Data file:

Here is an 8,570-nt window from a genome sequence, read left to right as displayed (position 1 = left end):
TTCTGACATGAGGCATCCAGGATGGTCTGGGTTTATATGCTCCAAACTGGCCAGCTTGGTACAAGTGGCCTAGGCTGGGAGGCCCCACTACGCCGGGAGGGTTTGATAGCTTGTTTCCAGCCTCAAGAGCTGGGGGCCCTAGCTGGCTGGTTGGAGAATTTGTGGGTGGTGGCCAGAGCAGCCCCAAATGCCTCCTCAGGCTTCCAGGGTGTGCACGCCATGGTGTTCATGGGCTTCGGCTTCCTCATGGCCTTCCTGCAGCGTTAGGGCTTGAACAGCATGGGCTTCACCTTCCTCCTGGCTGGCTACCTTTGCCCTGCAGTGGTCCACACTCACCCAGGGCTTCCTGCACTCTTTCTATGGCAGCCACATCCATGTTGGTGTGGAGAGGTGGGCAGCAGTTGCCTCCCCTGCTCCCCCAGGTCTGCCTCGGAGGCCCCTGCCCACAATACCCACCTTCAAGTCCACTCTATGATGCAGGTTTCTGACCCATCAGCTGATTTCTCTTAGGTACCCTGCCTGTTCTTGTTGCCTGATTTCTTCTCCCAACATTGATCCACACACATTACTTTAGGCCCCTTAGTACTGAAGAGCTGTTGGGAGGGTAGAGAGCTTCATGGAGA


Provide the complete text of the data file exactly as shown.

Here is an 8,570-nt window from a genome sequence, read left to right as displayed (position 1 = left end):
TTCTGACATGAGGCATCCAGGATGGTCTGGGTTTATATGCTCCAAACTGGCCAGCTTGGTACAAGTGGCCTAGGCTGGGAGGCCCCACTACGCCGGGAGGGTTTGATAGCTTGTTTCCAGCCTCAAGAGCTGGGGGCCCTAGCTGGCTGGTTGGAGAATTTGTGGGTGGTGGCCAGAGCAGCCCCAAATGCCTCCTCAGGCTTCCAGGGTGTGCACGCCATGGTGTTCATGGGCTTCGGCTTCCTCATGGCCTTCCTGCAGCGTTAGGGCTTGAACAGCATGGGCTTCACCTTCCTCCTGGCTGGCTACCTTTGCCCTGCAGTGGTCCACACTCACCCAGGGCTTCCTGCACTCTTTCTATGGCAGCCACATCCATGTTGGTGTGGAGAGGTGGGCAGCAGTTGCCTCCCCTGCTCCCCCAGGTCTGCCTCGGAGGCCCCTGCCCACAATACCCACCTTCAAGTCCACTCTATGATGCAGGTTTCTGACCCATCAGCTGATTTCTCTTAGGTACCCTGCCTGTTCTTGTTGCCTGATTTCTTCTCCCAACATTGATCCACACACATTACTTTAGGCCCCTTAGTACTGAAGAGCTGTTGGGAGGGTAGAGAGCTTCATGGAGA